11. Customize your team communication
Different individuals prefer different types of communication. There could be extroverts in your team who look forward to meetings since they find it easy to speak in public forums. The introverts might be shy to raise their opinion or give feedback in meetings. For managers, this means that there can be no one-size-fits-all approach to team communication.
Take the time to understand employee preferences. If an individual prefers emails with detailed information, use that to communicate with them. If someone else likes to have direct meetings, that could be the right option for them. This also helps you develop an inclusive culture that cares for your employees.
12. Regularly track your communication
Just like performance reviews, businesses should also evaluate their team communication management. This will bring to light problems and opportunities in the way you engage within the system. You might discover that there’s an avoidable repetition of messaging or that, important topics get lost in the sheer quantity of messages.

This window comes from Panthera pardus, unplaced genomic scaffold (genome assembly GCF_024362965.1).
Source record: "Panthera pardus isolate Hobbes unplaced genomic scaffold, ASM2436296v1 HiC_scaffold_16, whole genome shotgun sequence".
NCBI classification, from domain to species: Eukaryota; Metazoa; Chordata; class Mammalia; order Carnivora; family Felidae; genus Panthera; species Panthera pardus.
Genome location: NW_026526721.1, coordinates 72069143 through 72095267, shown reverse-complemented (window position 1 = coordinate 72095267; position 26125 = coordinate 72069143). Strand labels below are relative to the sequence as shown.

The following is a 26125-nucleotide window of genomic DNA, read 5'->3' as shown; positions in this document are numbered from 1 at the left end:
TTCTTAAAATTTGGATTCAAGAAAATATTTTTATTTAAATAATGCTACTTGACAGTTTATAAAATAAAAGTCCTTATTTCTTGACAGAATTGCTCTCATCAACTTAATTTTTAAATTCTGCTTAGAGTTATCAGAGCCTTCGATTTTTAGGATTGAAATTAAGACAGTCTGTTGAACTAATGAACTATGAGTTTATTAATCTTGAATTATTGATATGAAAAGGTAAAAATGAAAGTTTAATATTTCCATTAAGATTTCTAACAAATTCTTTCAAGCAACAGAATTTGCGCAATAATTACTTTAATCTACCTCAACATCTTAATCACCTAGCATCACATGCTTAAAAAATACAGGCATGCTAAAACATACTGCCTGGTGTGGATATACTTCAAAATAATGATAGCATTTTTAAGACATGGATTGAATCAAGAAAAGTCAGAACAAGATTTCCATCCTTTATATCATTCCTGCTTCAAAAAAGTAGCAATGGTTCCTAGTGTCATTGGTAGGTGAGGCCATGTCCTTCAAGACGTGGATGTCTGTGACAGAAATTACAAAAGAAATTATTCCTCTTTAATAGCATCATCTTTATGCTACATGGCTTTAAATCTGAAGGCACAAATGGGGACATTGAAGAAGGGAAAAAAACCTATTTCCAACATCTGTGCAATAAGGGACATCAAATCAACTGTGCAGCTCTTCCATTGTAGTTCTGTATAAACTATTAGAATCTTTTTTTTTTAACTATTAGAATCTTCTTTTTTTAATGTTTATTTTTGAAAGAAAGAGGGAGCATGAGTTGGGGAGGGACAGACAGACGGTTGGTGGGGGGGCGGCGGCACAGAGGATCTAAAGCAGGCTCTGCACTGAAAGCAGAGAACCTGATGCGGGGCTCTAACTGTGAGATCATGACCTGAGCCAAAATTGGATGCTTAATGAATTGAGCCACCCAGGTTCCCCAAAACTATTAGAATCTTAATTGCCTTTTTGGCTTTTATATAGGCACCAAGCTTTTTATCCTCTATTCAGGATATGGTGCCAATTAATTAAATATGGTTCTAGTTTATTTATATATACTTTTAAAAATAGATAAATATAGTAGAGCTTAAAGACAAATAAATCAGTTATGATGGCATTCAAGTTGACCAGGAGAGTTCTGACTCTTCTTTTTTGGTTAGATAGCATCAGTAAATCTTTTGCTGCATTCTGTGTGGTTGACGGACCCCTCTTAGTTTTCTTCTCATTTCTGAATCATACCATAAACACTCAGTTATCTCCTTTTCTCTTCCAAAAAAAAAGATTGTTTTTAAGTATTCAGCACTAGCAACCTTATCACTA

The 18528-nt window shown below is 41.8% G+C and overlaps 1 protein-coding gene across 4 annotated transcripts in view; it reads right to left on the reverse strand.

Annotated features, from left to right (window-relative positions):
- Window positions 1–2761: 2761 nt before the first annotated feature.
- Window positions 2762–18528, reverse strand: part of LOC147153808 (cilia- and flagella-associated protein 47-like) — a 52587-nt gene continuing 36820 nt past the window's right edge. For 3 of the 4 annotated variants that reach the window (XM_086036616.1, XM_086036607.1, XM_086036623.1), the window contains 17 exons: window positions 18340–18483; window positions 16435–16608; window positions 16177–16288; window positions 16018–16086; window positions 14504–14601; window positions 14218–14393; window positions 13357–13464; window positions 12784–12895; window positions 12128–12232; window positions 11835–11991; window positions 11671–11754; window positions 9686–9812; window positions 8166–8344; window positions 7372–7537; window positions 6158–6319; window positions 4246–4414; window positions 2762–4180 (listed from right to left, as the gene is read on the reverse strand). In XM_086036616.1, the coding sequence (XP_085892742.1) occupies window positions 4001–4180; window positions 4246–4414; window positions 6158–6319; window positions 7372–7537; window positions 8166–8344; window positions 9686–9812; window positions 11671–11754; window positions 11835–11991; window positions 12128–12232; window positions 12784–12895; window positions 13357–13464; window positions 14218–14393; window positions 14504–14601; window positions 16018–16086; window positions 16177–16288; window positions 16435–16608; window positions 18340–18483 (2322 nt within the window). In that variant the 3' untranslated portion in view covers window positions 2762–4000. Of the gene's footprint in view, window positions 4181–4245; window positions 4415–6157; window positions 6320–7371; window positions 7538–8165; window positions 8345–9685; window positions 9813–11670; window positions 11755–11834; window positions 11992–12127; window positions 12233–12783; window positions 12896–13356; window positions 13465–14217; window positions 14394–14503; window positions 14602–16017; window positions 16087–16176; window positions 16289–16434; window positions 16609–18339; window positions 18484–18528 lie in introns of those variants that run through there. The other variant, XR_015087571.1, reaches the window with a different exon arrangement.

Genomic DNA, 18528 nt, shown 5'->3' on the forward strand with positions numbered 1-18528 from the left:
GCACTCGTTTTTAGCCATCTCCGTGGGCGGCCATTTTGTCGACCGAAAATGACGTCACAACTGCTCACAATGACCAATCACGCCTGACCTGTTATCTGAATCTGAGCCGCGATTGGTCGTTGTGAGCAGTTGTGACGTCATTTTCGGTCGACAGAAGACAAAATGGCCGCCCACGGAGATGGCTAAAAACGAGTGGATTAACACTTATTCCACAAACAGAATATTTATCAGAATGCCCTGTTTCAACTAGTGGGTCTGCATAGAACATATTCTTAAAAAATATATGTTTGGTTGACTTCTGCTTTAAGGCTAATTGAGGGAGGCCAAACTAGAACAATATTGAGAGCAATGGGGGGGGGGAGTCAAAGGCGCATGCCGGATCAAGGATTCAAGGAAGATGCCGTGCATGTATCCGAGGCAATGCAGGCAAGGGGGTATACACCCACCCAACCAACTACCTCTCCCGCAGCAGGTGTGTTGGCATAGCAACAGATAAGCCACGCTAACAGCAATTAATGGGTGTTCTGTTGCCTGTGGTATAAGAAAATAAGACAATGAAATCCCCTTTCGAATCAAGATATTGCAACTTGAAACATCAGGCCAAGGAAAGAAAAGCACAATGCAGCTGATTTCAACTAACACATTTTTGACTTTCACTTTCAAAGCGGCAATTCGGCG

Such communication reviews should ideally start at the team level and then move up the value chain. Keep in mind that since team communication needs to be customized, what works for one domain may not be the right solution for another.
The quality of your team communication will determine how productive, innovative, and collaborative your organization will be. Heycollab is a project management tool built for teams like yours. With a free 14-day trial, you can try out all the cool features. To get started, visit https://heycollab.com/